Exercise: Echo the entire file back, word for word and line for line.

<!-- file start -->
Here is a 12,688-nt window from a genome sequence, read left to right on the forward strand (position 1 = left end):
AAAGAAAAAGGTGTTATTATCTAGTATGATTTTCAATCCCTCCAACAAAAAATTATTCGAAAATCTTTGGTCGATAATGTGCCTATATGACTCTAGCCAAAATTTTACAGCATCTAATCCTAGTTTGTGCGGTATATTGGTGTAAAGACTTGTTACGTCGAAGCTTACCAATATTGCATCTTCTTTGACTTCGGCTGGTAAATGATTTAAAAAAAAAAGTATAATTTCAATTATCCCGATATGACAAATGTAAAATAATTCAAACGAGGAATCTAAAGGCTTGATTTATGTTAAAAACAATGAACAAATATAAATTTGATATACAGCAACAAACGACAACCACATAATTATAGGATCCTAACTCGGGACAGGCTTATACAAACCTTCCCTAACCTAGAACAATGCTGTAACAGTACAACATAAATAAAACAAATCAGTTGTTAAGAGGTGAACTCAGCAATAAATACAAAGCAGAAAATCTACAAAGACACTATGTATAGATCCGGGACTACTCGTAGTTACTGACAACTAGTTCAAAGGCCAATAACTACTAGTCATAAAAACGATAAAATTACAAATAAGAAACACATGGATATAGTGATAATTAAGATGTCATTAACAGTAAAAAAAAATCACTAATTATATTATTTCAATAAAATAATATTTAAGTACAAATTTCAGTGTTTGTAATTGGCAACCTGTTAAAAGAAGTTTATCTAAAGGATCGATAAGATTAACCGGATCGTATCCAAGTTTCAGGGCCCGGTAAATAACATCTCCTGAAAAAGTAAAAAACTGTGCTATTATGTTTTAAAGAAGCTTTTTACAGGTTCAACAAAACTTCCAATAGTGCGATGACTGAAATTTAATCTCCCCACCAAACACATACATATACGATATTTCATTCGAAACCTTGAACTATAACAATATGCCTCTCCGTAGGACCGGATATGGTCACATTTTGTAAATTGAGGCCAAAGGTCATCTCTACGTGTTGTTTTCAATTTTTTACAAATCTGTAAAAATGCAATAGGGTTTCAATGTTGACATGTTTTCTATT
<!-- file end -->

Here is a 12,688-nt window from a genome sequence, read left to right on the forward strand (position 1 = left end):
AAAGAAAAAGGTGTTATTATCTAGTATGATTTTCAATCCCTCCAACAAAAAATTATTCGAAAATCTTTGGTCGATAATGTGCCTATATGACTCTAGCCAAAATTTTACAGCATCTAATCCTAGTTTGTGCGGTATATTGGTGTAAAGACTTGTTACGTCGAAGCTTACCAATATTGCATCTTCTTTGACTTCGGCTGGTAAATGATTTAAAAAAAAAAGTATAATTTCAATTATCCCGATATGACAAATGTAAAATAATTCAAACGAGGAATCTAAAGGCTTGATTTATGTTAAAAACAATGAACAAATATAAATTTGATATACAGCAACAAACGACAACCACATAATTATAGGATCCTAACTCGGGACAGGCTTATACAAACCTTCCCTAACCTAGAACAATGCTGTAACAGTACAACATAAATAAAACAAATCAGTTGTTAAGAGGTGAACTCAGCAATAAATACAAAGCAGAAAATCTACAAAGACACTATGTATAGATCCGGGACTACTCGTAGTTACTGACAACTAGTTCAAAGGCCAATAACTACTAGTCATAAAAACGATAAAATTACAAATAAGAAACACATGGATATAGTGATAATTAAGATGTCATTAACAGTAAAAAAAAATCACTAATTATATTATTTCAATAAAATAATATTTAAGTACAAATTTCAGTGTTTGTAATTGGCAACCTGTTAAAAGAAGTTTATCTAAAGGATCGATAAGATTAACCGGATCGTATCCAAGTTTCAGGGCCCGGTAAATAACATCTCCTGAAAAAGTAAAAAACTGTGCTATTATGTTTTAAAGAAGCTTTTTACAGGTTCAACAAAACTTCCAATAGTGCGATGACTGAAATTTAATCTCCCCACCAAACACATACATATACGATATTTCATTCGAAACCTTGAACTATAACAATATGCCTCTCCGTAGGACCGGATATGGTCACATTTTGTAAATTGAGGCCAAAGGTCATCTCTACGTGTTGTTTTCAATTTTTTACAAATCTGTAAAAATGCAATAGGGTTTCAATGTTGACATGTTTTCTATT